Let’s go back in time 260 million years ago, just as the early dinosaurs were beginning to emerge from the greatest mass extinction event the world has ever experienced. Back then, there was also a group of rather curious creatures known as therapsids, one which included modern mammals.
A member of this group, the dog-sized, fang-owning Euchambersia mirabillis, roamed around the plains of what is now South Africa, and paleontologists have just discovered something rather frightening about it. It had a “kiss of death”, in that its saliva was infused with a potent venom.
Venomous creatures – those that inject toxins into the victim’s bloodstream via a bite or sting – are extremely common things today, but back then there weren’t many at all. In fact, according to a new study in the journal PLOS ONE, E. mirabillis is the oldest example of a venomous vertebrate known to science.
“Today, snakes are notorious for their venomous bite, but their fossil record vanishes in the depth of geological times at about 167 million years ago,” Julien Benoit, a paleontologist at the University of Witwatersrand in South Africa, said in a statement. “So, at 260 million years ago, the Euchambersia evolved venom more than a 100 million years before the very first snake was even born."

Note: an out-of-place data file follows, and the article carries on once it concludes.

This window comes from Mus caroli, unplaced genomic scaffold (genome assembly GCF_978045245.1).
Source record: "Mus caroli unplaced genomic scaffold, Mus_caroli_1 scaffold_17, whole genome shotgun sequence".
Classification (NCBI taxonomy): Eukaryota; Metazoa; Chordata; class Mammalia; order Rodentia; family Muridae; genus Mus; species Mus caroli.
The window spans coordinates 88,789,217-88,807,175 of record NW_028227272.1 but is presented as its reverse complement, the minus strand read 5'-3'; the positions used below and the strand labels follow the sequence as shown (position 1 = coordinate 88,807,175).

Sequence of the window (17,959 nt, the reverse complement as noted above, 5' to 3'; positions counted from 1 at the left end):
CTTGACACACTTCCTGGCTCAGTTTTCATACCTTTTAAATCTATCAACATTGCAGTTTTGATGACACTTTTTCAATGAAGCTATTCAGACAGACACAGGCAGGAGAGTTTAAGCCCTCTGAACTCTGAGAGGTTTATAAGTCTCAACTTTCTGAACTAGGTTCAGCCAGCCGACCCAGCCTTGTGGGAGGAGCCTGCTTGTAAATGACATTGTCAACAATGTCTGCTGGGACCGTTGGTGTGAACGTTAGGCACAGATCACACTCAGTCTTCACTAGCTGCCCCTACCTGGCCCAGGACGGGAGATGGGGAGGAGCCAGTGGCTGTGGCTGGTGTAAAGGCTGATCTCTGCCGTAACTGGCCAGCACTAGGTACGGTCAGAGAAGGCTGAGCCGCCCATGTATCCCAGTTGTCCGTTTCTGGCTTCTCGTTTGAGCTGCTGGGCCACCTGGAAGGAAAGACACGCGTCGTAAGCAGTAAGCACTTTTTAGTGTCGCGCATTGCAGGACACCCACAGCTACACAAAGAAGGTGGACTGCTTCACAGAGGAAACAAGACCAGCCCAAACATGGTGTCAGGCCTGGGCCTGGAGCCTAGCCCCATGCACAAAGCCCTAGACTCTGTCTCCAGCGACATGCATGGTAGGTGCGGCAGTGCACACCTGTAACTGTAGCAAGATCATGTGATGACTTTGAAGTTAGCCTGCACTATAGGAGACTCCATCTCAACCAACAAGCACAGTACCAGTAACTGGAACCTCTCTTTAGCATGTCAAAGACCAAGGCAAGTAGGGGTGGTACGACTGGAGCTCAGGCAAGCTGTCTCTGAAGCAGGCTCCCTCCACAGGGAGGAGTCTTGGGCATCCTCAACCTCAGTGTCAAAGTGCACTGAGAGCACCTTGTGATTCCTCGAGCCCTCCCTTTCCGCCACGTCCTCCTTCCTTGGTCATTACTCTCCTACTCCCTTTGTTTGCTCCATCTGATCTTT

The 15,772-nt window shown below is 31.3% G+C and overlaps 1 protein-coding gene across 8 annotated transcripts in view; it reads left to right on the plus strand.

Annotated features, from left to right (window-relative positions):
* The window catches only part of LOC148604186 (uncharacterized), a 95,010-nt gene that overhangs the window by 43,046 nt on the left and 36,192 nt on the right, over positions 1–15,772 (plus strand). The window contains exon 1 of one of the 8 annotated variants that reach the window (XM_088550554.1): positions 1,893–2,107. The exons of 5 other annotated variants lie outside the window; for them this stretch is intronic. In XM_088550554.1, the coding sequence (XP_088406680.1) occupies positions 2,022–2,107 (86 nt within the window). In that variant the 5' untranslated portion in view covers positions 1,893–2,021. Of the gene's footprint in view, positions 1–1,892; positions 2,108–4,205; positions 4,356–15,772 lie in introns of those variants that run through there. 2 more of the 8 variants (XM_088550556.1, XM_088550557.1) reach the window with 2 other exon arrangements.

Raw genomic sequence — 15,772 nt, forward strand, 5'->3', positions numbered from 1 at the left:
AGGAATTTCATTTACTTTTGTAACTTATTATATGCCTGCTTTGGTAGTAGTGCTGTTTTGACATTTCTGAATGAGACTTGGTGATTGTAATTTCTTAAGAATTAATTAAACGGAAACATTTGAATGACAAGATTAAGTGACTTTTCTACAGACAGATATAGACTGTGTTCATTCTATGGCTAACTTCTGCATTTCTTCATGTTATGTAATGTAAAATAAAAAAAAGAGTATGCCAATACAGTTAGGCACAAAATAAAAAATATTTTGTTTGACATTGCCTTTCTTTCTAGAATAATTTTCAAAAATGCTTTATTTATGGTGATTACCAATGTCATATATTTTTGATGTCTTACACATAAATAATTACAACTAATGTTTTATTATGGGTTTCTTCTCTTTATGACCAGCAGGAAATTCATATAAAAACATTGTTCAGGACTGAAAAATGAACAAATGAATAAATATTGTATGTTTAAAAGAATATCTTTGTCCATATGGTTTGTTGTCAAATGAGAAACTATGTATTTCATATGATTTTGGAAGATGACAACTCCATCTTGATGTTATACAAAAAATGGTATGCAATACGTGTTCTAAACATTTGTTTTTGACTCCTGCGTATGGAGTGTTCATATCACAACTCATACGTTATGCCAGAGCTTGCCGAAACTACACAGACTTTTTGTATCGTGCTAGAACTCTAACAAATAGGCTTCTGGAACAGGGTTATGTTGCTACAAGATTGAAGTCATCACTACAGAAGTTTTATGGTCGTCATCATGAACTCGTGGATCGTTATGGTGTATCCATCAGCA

One of the Euchambersia's fossilized skulls, with the venom gland cavities seen just to the right of the researcher's index finger. Wits University
Venomous animals today are rarely mammals – think platypuses, vampire bats, a handful of shrews, and the Caribbean solenodons. The extremely effective physical methods predatorial mammals use to kill their prey has rendered venom, which takes time to act on the victim, somewhat useless in this sense, and consequently few lineages still contain venom-producing glands.
Venomous critters are mostly insects, spiders, snakes, cephalopods, jellyfish, and lizards. So looking back in time, researchers long suspected that venom first evolved in more purely reptilian evolutionary lineages (i.e. snakes), not mammalian ones.
However, E. mirabillis, a mammal-like reptile, seems to have been the first example of a spine-owning, venomous beastie that we know of.
Frustratingly, the soft tissue that makes up venomous glands do not fossilize over time. Thanks to the clever use of CT scanning and 3D imaging techniques, this team of researchers nevertheless found that certain “gaps” in the fossilized skulls of E. mirabillis almost certainly fit the shape of several venom glands.
Several previously unseen canines hiding within the skulls were also discovered. “Such a ridged dentition would have helped the injection of venom inside a prey,” Benoit said.
Using this mechanism for both hunting and defense, these creatures would have been formidable foes to all but the most massive of carnivorous predators. They probably died out during the rise of the dinosaurs, when mammalian lineages took a backseat to the famous monsters for the next 190 million years or so.